Q&A: Myasthenia Gravis
My husband has been told he has myasthenia gravis. Can you tell us more about this condition?
Myasthenia gravis is an autoimmune disease that most commonly affects women ages 40 and younger and men ages 60 and older. Autoimmune diseases occur when the immune system mistakes cells and body tissues for harmful invaders and produces antibodies against them. In myasthenia gravis, the antibodies attack acetylcholine receptors on muscle cells. Receptors are essentially docking sites where the body’s chemical messengers—which include acetylcholine—bind to cells. Acetylcholine aids muscle contraction, and if its receptors on the muscles are destroyed, the muscles are unable to contract.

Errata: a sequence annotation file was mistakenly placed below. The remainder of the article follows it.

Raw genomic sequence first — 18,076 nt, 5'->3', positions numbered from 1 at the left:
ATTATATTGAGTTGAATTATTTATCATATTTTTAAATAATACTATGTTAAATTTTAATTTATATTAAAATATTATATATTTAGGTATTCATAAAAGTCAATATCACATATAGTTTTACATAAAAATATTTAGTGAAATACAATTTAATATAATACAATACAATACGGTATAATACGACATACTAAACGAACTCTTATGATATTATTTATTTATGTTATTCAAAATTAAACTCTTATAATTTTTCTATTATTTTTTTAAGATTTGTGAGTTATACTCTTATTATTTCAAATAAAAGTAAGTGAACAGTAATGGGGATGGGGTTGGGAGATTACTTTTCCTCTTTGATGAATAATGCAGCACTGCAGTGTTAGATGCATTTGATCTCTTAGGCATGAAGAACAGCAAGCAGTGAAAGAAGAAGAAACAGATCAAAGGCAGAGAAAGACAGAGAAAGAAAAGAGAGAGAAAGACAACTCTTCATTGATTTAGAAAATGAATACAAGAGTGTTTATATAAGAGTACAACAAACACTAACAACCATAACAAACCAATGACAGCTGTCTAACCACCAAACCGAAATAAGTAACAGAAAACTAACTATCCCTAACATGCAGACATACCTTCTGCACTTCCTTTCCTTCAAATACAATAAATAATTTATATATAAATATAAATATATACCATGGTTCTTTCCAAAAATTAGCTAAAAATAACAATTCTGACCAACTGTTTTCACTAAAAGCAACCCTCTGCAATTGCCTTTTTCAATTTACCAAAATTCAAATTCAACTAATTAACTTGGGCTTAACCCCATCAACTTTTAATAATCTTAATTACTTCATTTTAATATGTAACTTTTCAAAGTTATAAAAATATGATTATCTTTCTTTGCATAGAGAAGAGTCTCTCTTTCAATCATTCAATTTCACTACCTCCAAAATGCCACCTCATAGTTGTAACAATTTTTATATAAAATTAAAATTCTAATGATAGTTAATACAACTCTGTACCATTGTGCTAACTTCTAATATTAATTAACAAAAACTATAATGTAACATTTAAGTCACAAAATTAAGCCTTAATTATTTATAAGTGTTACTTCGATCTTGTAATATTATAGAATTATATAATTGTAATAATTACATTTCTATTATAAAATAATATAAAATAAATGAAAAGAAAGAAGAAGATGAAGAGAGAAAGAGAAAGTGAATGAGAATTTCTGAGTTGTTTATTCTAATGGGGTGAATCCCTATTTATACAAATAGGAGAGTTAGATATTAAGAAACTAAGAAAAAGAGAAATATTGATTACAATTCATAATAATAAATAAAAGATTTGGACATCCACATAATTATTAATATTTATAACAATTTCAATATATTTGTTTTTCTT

The hallmark symptom of myasthenia gravis is muscle weakness that worsens with activity. The weakness typically affects the arms, hands, fingers, legs, and neck—for example, a person’s grip strength won’t be as good, they will tire easily while walking, and may find it harder to hold up their head. For this reason, symptoms may be worse as the day goes on. The eye muscles may be affected, too, resulting in double vision. If the muscles of the face and throat are involved, this may result in drooping eyelids, an altered facial expression, an unusually soft voice, and difficulty chewing and swallowing. In some cases, shortness of breath occurs and may require emergency medical treatment. There are several options for treating myasthenia gravis. Research has suggested that the thymus gland—which controls immune function—may be involved in the condition, and removing it may cure myasthenia gravis in some people. The condition also may be treated with medications. It is possible for myasthenia gravis to go into remission. Self-help strategies for myasthenia gravis include removing tripping hazards, such as rugs; installing grab bars next to the bathtub and toilet; and wearing an eye patch to relieve double vision. If your husband’s chewing and swallowing abilities are affected, it may help for him to eat softer foods and eat smaller meals more often. For more info like this, subscribe to the newsletter at www.focusonhealthyaging.com.